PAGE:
By following these tips, you can reduce your risk of heat
injury. Have a safe and enjoyable summer!
References: https://www.ready.gov/heat, https://acl.gov/news-and-events/announcements/it-hot-summer-year-tips-stay-safe
Spring is coming, which means the weather can change at a moment’s notice, no matter where you live. Wind, rain, hail, tornadoes, and other elements can cause extensive damage to your home and property, so it’s always a good idea to be prepared for what Mother Nature throws your way. Below is a Spring checklist to proactively protect your home and property.
Spring Home Safety Checklist
Familiarize yourself with your insurance coverage. Every homeowner should know exactly what their policy covers, or doesn’t cover, so there are no surprises in the event of storm damage. Damage to your swimming pool, for example, may not be covered.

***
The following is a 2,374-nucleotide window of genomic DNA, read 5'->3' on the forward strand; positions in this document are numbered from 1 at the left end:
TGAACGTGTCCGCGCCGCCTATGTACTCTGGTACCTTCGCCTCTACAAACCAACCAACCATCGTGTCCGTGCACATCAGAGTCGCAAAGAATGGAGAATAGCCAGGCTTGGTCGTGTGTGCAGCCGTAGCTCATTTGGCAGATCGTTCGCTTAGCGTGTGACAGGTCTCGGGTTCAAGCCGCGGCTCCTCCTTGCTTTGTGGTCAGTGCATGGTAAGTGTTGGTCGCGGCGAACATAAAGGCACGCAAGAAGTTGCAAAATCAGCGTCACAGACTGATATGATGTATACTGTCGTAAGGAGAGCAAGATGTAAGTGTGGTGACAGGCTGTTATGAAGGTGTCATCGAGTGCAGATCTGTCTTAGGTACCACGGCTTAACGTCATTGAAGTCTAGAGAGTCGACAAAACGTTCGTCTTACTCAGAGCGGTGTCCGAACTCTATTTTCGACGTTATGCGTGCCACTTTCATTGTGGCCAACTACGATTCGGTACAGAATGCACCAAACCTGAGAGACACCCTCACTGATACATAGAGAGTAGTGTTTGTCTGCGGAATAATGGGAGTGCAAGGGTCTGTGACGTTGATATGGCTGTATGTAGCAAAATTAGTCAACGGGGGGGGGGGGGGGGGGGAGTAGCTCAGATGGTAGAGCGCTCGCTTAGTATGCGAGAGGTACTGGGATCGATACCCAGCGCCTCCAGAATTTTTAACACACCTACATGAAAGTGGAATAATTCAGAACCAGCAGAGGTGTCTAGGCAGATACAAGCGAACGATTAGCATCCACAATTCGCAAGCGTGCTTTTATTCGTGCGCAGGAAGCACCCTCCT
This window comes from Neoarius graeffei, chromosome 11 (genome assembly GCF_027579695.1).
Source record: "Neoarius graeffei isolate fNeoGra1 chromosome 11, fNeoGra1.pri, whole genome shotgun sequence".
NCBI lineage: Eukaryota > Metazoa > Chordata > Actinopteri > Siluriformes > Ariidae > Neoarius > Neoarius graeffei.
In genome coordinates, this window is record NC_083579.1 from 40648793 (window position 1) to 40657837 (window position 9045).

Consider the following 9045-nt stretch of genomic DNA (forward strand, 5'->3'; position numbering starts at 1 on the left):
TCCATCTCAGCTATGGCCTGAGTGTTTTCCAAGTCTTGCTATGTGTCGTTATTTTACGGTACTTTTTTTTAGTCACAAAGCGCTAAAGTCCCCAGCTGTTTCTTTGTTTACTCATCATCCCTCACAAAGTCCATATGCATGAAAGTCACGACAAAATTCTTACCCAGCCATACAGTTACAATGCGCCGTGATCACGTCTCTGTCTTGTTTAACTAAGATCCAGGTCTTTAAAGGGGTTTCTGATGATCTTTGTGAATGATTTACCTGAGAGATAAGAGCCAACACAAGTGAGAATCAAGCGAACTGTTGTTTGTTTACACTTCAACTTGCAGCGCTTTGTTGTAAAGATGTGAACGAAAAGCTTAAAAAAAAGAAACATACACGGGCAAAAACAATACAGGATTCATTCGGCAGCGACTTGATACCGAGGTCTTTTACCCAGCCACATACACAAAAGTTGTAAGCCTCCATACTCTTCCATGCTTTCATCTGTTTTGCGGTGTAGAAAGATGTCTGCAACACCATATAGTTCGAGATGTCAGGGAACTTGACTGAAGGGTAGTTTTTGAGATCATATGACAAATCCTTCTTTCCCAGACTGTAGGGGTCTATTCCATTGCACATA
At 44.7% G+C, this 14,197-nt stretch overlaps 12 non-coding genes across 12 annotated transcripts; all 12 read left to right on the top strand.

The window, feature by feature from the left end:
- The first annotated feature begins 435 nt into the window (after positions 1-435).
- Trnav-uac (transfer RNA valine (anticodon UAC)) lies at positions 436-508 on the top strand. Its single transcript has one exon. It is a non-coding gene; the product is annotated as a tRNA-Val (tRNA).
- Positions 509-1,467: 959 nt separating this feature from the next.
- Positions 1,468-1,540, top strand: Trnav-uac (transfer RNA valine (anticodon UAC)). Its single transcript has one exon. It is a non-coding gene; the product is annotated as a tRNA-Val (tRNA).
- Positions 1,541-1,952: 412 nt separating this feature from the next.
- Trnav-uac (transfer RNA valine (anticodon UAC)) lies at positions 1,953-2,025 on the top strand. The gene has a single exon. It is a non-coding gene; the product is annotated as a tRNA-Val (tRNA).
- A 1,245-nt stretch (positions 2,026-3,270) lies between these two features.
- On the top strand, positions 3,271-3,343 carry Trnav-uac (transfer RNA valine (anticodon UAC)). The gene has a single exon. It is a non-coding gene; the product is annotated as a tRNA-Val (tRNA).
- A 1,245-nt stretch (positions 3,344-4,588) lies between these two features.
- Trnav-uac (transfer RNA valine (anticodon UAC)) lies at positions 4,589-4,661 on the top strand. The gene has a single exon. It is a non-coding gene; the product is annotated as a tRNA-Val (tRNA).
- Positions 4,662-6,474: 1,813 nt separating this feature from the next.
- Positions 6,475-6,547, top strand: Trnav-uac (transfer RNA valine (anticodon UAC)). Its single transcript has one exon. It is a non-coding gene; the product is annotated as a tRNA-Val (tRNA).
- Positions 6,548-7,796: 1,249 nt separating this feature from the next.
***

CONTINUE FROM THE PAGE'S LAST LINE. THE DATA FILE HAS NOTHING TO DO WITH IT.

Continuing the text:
Family Emergency Plan:
Spring is a great time to review that plan with family members. Have a and emergency kit. The Federal Emergency Management Agency says an emergency kit should include one gallon of water per day for each person, at least a three-day supply of food, flashlight and batteries, first aid kit, filter mask, plastic sheeting and duct tape, and medicines.
Other safety tips to consider:
Tax-related identity theft occurs when someone uses your stolen personal information, including your Social Security number, to file a tax return claiming a fraudulent refund.
CDC Tips to Stay Safe
and Healthy in Winter
Winter storms and cold
temperatures can be dangerous. Stay safe and healthy by planning ahead. Prepare
your home and vehicles. Prepare for power outages and outdoor activity. Check
on older adults.
Although winter comes as
no surprise, many of us may not be ready for its arrival. If you are prepared
for the hazards of winter, you are more likely to stay safe and healthy when
temperatures start to fall.
Prepare Your Home
Staying inside is no
guarantee of safety. Take these steps [PDF – 344 KB] to
keep your home safe and warm during the winter months.
Winterize your home.
Install weather stripping, insulation, and storm
Insulate water lines that run along exterior
Clean out gutters and repair roof leaks.
Check your heating